I'm also good friends with another person who had two harness failures. I was not wtih him either time in fact i didn't even get to know him until afterwards. To me he seems like an extremely honest individual. He is a pastor. Anyways he and his wife witnessed both his harness failures and say it completely opened up on the S@S tower at Knotts(I forget the name) and the Mind Eraser at SFNE both mid ride. The harness on the mind eraser actually flew open and then locked back into place. I asked him how many times it clicked and he doesn't know. He said he was about 6'3'' and 185lbs at the time. Try telling him those seatbelts that connect to the harness are not for redundency!


1.SV 2.El Toro 3.MF 4.I-305 5.Kumba
6.STR@SFNE 7.Voyage 8.X2 9.Storm Chaser 10. Wicked Cyclone

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Saturday, July 20, 2013 4:12 PM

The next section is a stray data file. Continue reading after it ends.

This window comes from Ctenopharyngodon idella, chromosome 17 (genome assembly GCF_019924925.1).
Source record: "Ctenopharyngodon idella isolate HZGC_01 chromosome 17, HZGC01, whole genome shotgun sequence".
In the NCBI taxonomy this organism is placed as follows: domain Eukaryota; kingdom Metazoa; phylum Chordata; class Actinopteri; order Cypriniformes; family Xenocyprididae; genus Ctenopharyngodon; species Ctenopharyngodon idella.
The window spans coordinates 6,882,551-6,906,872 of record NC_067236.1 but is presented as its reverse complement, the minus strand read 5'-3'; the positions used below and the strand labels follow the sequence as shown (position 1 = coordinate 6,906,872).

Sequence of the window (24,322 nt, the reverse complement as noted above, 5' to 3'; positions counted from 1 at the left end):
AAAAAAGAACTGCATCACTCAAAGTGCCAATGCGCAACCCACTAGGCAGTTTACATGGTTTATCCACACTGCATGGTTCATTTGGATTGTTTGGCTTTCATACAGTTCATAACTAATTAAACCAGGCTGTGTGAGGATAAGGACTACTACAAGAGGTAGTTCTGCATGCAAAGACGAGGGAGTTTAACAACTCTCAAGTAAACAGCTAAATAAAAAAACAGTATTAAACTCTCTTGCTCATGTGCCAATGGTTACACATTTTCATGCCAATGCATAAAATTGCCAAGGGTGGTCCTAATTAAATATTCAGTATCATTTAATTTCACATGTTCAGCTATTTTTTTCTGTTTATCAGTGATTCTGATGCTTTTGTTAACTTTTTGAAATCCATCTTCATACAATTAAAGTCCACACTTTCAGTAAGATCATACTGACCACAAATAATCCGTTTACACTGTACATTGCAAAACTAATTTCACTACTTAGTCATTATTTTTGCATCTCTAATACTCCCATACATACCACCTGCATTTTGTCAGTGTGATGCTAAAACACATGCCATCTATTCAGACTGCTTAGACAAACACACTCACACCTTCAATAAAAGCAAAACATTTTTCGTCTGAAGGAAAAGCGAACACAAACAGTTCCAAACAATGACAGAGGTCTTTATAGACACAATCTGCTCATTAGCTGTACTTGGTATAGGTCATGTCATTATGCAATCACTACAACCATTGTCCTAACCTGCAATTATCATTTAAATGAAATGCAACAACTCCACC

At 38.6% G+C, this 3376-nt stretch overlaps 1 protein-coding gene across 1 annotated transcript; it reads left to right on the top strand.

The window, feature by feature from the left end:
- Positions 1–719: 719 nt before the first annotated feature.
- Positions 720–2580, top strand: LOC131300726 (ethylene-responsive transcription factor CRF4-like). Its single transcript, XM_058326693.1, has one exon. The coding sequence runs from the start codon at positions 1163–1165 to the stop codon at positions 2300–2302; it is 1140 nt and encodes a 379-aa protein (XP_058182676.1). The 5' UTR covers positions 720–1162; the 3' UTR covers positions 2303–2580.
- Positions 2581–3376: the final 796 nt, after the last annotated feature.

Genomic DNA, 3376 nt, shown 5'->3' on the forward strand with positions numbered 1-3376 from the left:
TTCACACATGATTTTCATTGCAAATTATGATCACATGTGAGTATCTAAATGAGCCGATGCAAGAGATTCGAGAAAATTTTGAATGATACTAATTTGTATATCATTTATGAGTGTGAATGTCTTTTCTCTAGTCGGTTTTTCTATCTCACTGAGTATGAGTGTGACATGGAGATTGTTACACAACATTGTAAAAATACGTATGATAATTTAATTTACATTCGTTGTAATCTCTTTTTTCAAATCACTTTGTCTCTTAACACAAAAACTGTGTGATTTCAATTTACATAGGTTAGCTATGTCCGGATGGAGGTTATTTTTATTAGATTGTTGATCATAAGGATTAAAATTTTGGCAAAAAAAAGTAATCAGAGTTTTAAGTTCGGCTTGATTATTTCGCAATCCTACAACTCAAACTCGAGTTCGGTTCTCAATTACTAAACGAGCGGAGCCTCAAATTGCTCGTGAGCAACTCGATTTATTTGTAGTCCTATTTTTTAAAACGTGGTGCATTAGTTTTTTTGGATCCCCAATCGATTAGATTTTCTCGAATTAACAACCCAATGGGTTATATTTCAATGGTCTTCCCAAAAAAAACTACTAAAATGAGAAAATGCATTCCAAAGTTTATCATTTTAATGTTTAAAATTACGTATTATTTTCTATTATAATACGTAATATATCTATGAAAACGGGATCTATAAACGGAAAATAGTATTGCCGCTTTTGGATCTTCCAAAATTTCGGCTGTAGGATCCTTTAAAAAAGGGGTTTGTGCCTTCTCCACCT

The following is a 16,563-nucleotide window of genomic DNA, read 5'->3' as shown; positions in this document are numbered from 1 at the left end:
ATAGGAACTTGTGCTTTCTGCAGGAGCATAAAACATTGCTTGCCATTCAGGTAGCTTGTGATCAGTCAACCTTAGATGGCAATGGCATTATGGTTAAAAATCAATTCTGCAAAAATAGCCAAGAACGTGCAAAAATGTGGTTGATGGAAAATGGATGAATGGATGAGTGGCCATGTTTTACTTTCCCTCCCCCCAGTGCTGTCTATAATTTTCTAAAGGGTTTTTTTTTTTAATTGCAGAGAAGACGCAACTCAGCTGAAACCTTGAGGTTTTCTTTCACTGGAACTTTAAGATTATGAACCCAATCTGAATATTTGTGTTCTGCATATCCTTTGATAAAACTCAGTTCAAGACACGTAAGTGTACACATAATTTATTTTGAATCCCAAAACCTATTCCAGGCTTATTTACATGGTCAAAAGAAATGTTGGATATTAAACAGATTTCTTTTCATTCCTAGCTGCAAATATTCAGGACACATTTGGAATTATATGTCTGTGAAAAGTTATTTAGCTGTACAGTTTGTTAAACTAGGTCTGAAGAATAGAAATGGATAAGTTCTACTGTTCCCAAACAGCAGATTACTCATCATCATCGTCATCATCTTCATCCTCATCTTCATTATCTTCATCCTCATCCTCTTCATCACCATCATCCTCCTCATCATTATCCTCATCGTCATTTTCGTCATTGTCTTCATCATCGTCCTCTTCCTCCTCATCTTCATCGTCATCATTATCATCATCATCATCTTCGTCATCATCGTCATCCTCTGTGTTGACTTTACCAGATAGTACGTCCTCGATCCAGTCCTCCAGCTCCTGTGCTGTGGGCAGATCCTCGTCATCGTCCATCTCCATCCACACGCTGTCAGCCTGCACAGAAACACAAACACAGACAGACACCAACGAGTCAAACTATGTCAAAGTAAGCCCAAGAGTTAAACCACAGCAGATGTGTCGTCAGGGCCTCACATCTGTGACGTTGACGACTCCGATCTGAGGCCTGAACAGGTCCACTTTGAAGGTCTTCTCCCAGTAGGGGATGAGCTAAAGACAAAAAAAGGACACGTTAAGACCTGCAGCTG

kpjb's avatar

sirloindude said:

To be fair, I think that if you ran with that logic, many of the great lap bar-possessing rides would have to be outfitted with OTSRs to keep their layouts. If I had to say goodbye to the great airtime machines of this world or experience neutered revisions, it would possibly be the death of this hobby for me.

I don't think so... the first thing I thought of when I heard this was that if the lap bar is the primary restraint, what do you have as a secondary restraint?

On many coasters, the lap bar IS the secondary restraint. The primary restraint is gravity. Riding without the bar causes no issues, as long as the rider doesn't attempt to stand or get out mid-cycle.

This is obviously not the case here, and something as simple as a seat belt to hold the bars in case of a failure would have saved this woman's life. An OTSR would have made no difference in this case. If it fails, she still dies.


Hi